We started with soft hot Yemeni kubaneh brioche for dipping into moreish spicy tahini, followed by fatoush cucumber, red onion and zatar salad, followed by Balagan's highly addictive creamy asparagus, parmesan and mushroom polenta, and deconstructed kebab. Despite already struggling to finish our starters, we couldn't resist exploring the mains, and continued with pulled chicken doused in caramelized onions and sumac, and the seafood Shakshuka.
Sexy and full-bodied, the mix of colourful dishes from across the Middle East are full of generous Mediterranean spirit – perfect for putting a sunny spin on winter.
A mish-mash of flavors, the Balagan experience will keep you craving for more tangy goodness. A perfect evening for sharing with a group of fun-loving friends – just pick people who aren't scared of really digging in.
Balagan – 9 Rue d’Alger, 75001 Paris
3. Fouquet's, a timeless Champs Elysées classic revamped
Le Fouquet’s Paris restaurant, Champs Elysees
Le Fouquet’s Paris
A Parisian institution that's the place to be seen on the Champs Elysées, diners include everyone from the former French president to filmmakers, and as the official venue of the lunch of the César Film Awards (the French equivalent to the Oscars), Fouquet's has long-standing ties with the movie industry. Well loved for its soul hailing from its 17 th century debut, the landmark restaurant's just undergone a subtle refurbishment and has a young new chef.
In a prime spot on the Champs Elysées, the Fouquet's (Barrière group), with its iconic red awnings, is one of the last pockets of luxury left on the avenue. Up until summer, it was somewhat of a 'mega-canteen' pedalling fare from several menus. Now, there's only one menu across the whole establishment, and a brilliant new chef, giving it a more unified atmosphere.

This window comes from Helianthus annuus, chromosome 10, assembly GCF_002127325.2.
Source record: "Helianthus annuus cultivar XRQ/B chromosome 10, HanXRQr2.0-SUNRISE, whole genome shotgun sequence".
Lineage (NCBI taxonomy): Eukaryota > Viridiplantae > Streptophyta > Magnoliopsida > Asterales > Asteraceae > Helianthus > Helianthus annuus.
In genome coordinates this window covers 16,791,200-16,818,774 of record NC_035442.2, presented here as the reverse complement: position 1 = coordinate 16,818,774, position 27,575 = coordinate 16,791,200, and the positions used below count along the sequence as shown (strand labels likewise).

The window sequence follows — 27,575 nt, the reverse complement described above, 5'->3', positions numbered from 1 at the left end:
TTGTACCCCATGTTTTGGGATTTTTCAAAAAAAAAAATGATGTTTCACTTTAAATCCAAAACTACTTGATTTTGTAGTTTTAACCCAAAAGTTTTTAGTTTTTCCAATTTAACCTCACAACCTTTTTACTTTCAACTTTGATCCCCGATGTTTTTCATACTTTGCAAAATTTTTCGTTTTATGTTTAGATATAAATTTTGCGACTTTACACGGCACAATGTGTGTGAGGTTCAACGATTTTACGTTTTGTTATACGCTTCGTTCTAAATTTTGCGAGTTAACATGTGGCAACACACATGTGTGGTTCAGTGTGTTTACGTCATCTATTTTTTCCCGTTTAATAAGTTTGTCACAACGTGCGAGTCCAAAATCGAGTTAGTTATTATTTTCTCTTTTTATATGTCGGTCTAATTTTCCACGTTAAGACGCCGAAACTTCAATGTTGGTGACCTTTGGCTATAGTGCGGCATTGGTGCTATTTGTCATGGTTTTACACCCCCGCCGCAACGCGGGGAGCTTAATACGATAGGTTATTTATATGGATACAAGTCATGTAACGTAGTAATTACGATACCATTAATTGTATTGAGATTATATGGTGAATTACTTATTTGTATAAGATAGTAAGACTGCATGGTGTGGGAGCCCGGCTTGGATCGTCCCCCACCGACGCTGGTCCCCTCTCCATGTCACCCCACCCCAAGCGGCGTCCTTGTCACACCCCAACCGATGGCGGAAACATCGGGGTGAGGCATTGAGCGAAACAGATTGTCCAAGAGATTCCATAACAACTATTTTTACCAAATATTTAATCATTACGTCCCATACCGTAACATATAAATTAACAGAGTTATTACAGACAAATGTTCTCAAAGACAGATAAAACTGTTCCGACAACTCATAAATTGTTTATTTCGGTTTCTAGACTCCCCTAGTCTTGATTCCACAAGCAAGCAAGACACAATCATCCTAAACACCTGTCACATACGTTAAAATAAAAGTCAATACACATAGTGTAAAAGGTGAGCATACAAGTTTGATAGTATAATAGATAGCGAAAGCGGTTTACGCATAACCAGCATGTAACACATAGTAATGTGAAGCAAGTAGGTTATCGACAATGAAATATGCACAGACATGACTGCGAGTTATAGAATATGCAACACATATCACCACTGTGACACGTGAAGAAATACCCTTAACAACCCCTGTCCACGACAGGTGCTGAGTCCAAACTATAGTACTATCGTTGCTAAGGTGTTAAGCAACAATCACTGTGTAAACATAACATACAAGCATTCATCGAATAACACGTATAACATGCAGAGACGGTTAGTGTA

Charles Boixel, just 28 years old, (previously at Robuchon), rustles up refined French fare that although is updated, doesn't clash with the décor of wooden panelling and signature Harcourt black and white film star portraits that evoke a history of long lavish lunches attended by France's A-listers in suits and fur coats.
As well as his own dishes, present in the set menu, chef Boixel also works dishes created by consulting chef Pierre Gagnaire, who he admires greatly and wo is often referred to as the most intellectual chef of France for his meticulous combinations of flavors and textures.
Don't miss out on the oeuf mimosa with pink shrimp, grapefruit and avocado. Unlike any devilled eggs, in this deconstructed take the eggs have been beaten so delicately that they taste like a creamy bulgur, and teamed with fleshy flavorsome prawns, crunchy grapefruit and moreish avocado. Die-hard brasserie fans will be relieved to know that the trademark escargot and foie gras are still on the menu.
Follow with poached cod with Thai-style dressing on a bed of fresh crunchy beansprouts for something light and wholesome, or the classic succulent beef filet with Fouquet's sauce and devilish creamy mashed potatoes.
A word also has to be said for the service. The kind and attentive staff here knows just how to make every guest feel welcome and special, mastering the balance of efficiency and friendliness, enriching the Fouquet's upscale atmosphere.
So although the restaurant might not be the latest cool cat on the scene like one of the myriad Brooklyn-meets-Scandinavia style joints devoid of any sense of place, it's one to keep up your sleeve for a local experience that's steeped in plenty of Parisian tradition.
Fouquet's – 99 Avenue des Champs-Élysées, 75008 Paris
4. Rivié, the Hoxton Hotel Paris’ restaurant immersed in cool London character
Rivié restaurant at the Hoxton Paris Hotel
Rivié, the Hoxton Paris Hotel (c) Alan Jensen
With their latest offshoot of the growing Hoxton Hotels group, the Ennismore clan, with the help of the interiors team of Soho House for the shared spaces and Humbert & Poyet for the 172 guestrooms, have brought that sought-after post-industrial London cool to the French capital.